In addition, Premier League clubs have reportedly been assured by FIFA that the key and commonly used exception to the general prohibition on international transfers of players aged under 18 will continue to apply for the rest of 2020. The prohibition, outlined in Article 19 of FIFA's Regulations on the Status and Transfer of Players (RSTP), does not apply where the relevant player transfers from one EU/EEA country to another, or is an EU/EEA national himself (who might be transferring from a non-EU/EAA country). This gives Premier League clubs an extended opportunity to reel in the best young European talent and exploit their ability to offer professional contracts to players aged 17 (in contrast to other European countries where players must wait until they turn 18). Again, the opportunity to use this exception is time-restricted. From the start of 2021, barring any intervention by FIFA (including revising its exceptions to the Article 19 prohibition), Premier League clubs will need to be more creative in how they facilitate transfers of overseas players aged under 18.
Consequently, Premier League clubs might consider themselves at a permanent disadvantage in comparison to other European clubs. As it stands, they will find it more difficult to bring in talented EU national players in future transfer windows.
The wider context
Premier League clubs will not be overly concerned, at this stage. There is still much to be determined in a political and regulatory sense before the end of this year, both inside and outside of football. For example, the scope of the GBE requirements might yet be subject to some changes before 2021, especially given that they will have a wider application after this Brexit transition period. The impact this would have on incoming EU-based players is not yet certain. Meanwhile, the full scope of FIFA’s intended reforms will become clearer over the next 12 months and beyond (plans are already in place to restrict the number of incoming and outgoing player loans by clubs from the start of the 2021-22 season).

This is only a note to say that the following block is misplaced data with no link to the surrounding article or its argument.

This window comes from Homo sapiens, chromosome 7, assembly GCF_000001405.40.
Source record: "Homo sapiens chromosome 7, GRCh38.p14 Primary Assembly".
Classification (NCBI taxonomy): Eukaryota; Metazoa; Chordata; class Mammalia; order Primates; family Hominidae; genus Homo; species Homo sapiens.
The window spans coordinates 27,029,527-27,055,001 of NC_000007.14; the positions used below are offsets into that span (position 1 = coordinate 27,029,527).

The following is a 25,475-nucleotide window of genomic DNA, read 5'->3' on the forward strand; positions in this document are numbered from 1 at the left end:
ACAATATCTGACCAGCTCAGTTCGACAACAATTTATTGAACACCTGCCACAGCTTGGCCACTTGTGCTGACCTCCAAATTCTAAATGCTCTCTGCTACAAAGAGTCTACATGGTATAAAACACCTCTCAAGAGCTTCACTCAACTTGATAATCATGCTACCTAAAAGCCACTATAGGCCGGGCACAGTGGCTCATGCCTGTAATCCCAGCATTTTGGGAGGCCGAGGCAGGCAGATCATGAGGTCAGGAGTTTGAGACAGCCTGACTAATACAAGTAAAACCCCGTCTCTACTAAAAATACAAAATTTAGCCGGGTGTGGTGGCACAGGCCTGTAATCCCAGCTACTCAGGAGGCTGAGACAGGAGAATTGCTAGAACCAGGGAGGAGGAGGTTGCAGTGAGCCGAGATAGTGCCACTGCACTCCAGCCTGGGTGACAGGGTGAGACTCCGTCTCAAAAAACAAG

In addition, television broadcast revenue will continue to play an important role in financing big-money transfers for Premier League clubs. It means that the best players from overseas (immigration rules permitting) will continue to be attracted by the 'prestige' of the league and the lucrative salaries that Premier League clubs can afford to pay.
Premier League clubs will probably feel that they do not need any additional reasons to be disadvantaged in comparison to other European clubs. Therefore, where the Premier League can adopt measures to restore a sense of balance, its member clubs will be keen for it to do so. Bringing the summer transfer window back in line with the rest of Europe will be seen as a step in the right direction. At the very least, clubs will now have an extra few weeks to make the most of the freedom of movement principle and FIFA’s EU/EEA exception to the Article 19 prohibition.
Premier League clubs have decided to change their summer transfer window to bring it back in line with the rest of Europe.
It means this summer's transfer window will close on September 1 at 5pm for Premier League clubs.